Giant NASA balloon crashes in Australia

Apr 29, 2010
This April 16 photo shows a giant NASA science balloon being inflated at the launch site near Alice Springs in Australia. The same balloon crashed during take-off, smashing its multi-milllion dollar payload.

A giant NASA science balloon crashed during take-off in Australia Thursday, destroying its multi-million-dollar payload, toppling a large car and narrowly missing frightened observers.

Dramatic footage of the incident showed the balloon's large undercarriage coming loose from its moorings, smashing through a fence and knocking a four-wheel-drive car on its side before coming to rest.

"We were sitting in our car and preparing to move it out of the way and we actually were within a foot (30 centimetres) of being wiped out," a relieved bystander said, on footage relayed by public broadcaster ABC.

"If it hadn't been for the other gentleman's car being there, we'd be somewhere else by now, I think."

The balloon, the size of a football field when inflated and designed to float up to 40 kilometres (25 miles) high, deep in the , fluttered back down to the Alice Springs launch site after it came loose.

Witnesses said they were asked to move out of the way before the payload, containing expensive , was suddenly dragged across the launch site.

"We started moving the cars and just barely made it out without getting smashed," one witness said.

"(There was) debris flying through the air everywhere," said another. "That was it, just an instance of chaos outside."

Scientists last week completed a similar balloon flight to measure X-rays and sent out by various stars and galaxies from deep in the Earth's atmosphere.

Ravi Sood, director of the Alice Springs Launching Centre, said scientists involved in the NASA-sponsored project were extremely disappointed.

"Ballooning, that's the way it happens on occasions but it is very, very disappointing. Gut-wrenching actually," he told ABC.

Explore further: Some astronauts at risk for cognitive impairment, animal studies suggest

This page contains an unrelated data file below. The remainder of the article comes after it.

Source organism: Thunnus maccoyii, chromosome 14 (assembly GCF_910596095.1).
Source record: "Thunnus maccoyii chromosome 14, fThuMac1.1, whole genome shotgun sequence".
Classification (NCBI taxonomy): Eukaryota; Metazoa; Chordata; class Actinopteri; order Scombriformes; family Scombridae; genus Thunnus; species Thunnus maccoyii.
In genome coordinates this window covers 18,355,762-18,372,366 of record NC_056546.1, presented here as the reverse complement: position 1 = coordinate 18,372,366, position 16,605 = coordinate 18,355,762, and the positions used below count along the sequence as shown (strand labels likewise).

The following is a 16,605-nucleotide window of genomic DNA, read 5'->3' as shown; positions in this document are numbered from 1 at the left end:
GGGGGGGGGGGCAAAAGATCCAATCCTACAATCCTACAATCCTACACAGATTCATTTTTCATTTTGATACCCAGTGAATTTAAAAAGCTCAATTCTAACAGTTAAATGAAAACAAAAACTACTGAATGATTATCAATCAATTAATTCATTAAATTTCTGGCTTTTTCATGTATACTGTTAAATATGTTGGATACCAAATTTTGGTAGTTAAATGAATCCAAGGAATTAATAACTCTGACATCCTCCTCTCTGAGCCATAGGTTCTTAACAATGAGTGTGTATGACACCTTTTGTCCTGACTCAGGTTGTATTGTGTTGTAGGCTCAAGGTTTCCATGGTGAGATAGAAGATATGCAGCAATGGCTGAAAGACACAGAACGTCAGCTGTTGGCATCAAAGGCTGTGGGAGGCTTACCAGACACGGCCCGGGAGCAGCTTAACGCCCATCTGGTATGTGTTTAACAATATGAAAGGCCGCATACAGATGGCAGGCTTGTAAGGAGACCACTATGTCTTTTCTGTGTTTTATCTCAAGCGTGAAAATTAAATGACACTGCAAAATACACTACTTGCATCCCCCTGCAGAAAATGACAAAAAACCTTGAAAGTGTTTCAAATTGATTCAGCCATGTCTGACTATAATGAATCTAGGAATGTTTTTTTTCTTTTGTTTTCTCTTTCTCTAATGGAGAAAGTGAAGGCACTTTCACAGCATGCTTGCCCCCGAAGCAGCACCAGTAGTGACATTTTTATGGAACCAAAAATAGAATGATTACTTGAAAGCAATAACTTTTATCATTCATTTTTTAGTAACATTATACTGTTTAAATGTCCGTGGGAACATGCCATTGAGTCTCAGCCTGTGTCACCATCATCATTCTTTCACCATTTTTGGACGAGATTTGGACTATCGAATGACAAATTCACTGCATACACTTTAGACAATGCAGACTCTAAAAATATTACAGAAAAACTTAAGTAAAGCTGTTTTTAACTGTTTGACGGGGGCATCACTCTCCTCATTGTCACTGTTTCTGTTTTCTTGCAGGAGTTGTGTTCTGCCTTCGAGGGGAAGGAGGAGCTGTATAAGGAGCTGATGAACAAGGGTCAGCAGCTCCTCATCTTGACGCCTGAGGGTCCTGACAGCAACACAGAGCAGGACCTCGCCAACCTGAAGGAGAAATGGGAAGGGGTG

add to favorites email to friend print save as pdf

Related Stories

NASA Research Balloon Makes Record-Breaking Flight

Jan 28, 2005

Flying near the edge of space, a NASA scientific balloon broke the flight record for duration and distance. It soared for nearly 42 days, making three orbits around the South Pole. The record-breaking bal ...

Antarctic "Telescopes" Look for Cosmic Rays

Feb 08, 2005

Working in the harsh conditions of Antarctica, Maryland researchers are creating new ways of detecting cosmic rays, high energy particles that bombard the Earth from beyond our solar system.

New Balloon Successfully Flight-Tested Over Antarctica

Jan 09, 2009

(PhysOrg.com) -- NASA and the National Science Foundation have successfully launched and demonstrated a newly designed super pressure balloon prototype that may enable a new era of high-altitude scientific ...

Japanese solar car leads race Down Under

Oct 26, 2009

Japan's Tokai Challenger was on Monday leading a solar car race across the harsh Australian Outback, having covered about half of the 3,000 kilometre (1,860 mile) desert course, officials said.

Recommended for you

How many moons does Venus have?

4 hours ago

There are dozens upon dozens of moons in the Solar System, ranging from airless worlds like Earth's Moon to those with an atmosphere (most notably, Saturn's Titan). Jupiter and Saturn have many moons each, ...

User comments : 4

Adjust slider to filter visible comments by rank

Display comments: newest first

Doug_Huffman
1 / 5 (3) Apr 29, 2010
"[T]oppling a large car" suggests 'knocking a four-wheel-drive car *onto* its side' whold be more appropriate English. But what can we expect from AlJaReuters' translations from frog-ish.
random
not rated yet Apr 29, 2010
Looks like NASA is suffering from a case of the budget-cuts. Get well soon..
Vlasev
5 / 5 (2) Apr 29, 2010
antialias
not rated yet Apr 29, 2010
Thanks for the link to the video...Damn, that even _looks_ expensive.

More news stories

How many moons does Venus have?

There are dozens upon dozens of moons in the Solar System, ranging from airless worlds like Earth's Moon to those with an atmosphere (most notably, Saturn's Titan). Jupiter and Saturn have many moons each, ...